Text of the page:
Tuesday, June 19, 2012


Bee-balm -- © Dave Spier

I’ve discovered a "new" bird species – the yellow-crowned hummingbird. Okay, before the birding community gets too excited, it was just a ruby-throat with pollen on top of its head. While visiting our Bee-balm flowers, the bird’s head was brushing against the stamens and being dusted with yellow grains of pollen. Unwittingly, the hummer would carry this to the next flower where some would reach the pistil (female part of the flower), thus assuring cross-pollination. Isn’t nature clever? By the time I got my camera, the pollen had rubbed or blown off.

Bee-balm (Monarda didyma), also called Oswego Tea, is a bright-scarlet member of the mint family. Related to bergamots, the showy flowers grow in dense whorls at the top of a square stem with opposite pairs of pointed leaves. The leafy bracts under the flower head are also reddish. This native plant grows wild on rich, moist soil, often along wooded stream banks, but it has been tamed for garden use. It’s a favorite nectar source for hummingbirds.

You can make an aromatic tea by steeping fresh or dried leaves and flowers for 10 minutes, or you can mix it with other teas. Enjoy…

If you live or travel in the vicinity of Savannah, NY (southeastern Wayne County), stop at the Montezuma Audubon Center (on the west side of Route 89 about 1.7 miles north of the village) and see how the hummingbird/butterfly garden is doing. The Bee-balm is on the east end of the garden. There’s usually a hummingbird feeder hanging on the wooden fence that hides the propane tank behind the garden. From one of the picnic tables, you can watch both the garden and all of the feeders on the north side of the building.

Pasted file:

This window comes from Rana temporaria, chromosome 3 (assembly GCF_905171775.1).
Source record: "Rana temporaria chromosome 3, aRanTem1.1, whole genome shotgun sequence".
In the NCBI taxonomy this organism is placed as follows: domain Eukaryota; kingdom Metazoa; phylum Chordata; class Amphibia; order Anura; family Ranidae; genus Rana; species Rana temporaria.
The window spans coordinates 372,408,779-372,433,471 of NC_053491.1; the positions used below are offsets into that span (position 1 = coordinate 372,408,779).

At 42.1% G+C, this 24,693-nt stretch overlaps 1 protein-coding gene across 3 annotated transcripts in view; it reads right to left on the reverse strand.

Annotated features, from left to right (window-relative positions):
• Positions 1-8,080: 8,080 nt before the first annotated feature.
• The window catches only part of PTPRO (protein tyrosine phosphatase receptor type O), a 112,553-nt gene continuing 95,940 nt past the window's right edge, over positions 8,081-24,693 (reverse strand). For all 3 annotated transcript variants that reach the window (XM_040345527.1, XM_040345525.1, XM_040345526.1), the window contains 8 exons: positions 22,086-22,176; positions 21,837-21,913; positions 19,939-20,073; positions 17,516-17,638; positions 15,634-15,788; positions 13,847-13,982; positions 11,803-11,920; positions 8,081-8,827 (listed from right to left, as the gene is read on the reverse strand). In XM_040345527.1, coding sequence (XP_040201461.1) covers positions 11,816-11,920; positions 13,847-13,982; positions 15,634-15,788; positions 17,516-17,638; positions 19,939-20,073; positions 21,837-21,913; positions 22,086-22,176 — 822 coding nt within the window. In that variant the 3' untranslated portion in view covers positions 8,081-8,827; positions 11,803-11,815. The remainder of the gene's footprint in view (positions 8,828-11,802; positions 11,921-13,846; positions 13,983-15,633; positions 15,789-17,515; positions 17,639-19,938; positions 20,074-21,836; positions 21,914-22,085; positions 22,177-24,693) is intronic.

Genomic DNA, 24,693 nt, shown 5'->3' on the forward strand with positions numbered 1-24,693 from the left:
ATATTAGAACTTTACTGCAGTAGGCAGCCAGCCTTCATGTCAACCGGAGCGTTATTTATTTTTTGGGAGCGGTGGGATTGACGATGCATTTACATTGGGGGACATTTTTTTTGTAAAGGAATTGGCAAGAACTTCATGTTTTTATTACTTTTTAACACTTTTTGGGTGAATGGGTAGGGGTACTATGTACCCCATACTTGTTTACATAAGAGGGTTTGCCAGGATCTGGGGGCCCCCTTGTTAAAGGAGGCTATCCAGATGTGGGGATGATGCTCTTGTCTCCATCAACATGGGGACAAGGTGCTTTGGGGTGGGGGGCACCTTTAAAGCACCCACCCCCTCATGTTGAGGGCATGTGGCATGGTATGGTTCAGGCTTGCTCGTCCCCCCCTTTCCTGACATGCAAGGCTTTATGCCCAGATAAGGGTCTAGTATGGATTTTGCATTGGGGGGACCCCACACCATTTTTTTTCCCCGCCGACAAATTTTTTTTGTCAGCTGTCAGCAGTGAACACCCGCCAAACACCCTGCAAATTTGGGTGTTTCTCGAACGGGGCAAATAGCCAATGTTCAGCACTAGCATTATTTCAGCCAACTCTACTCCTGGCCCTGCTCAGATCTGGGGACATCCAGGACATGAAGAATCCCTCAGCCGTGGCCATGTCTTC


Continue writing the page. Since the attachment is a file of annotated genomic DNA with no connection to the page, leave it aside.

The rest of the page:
Do you plant any native flowers for hummingbirds or butterflies? To find out what else we can do to help wildlife, visit Wild Ones or contact me at northeastnaturalist@yahoo.com If you're in central New York, there's a chapter at http://www.hgcny.org/

Photo notes: Canon 300mm/f4 on 8-mp XT body; exposure = 1/500 sec., f/5.6, ISO 400. Our Bee-balm just started blossoming this year, so I pulled a file photo taken July 5 at 3:44 pm in the afternoon when our garden is still in full sunlight.  Original cropped to 1923 x 1354, then resized for the blog.

1 comment:

Paula Kuitenbrouwer said...

Nice read...I've learned hummingbirds are helpful with pollination too. Thanks!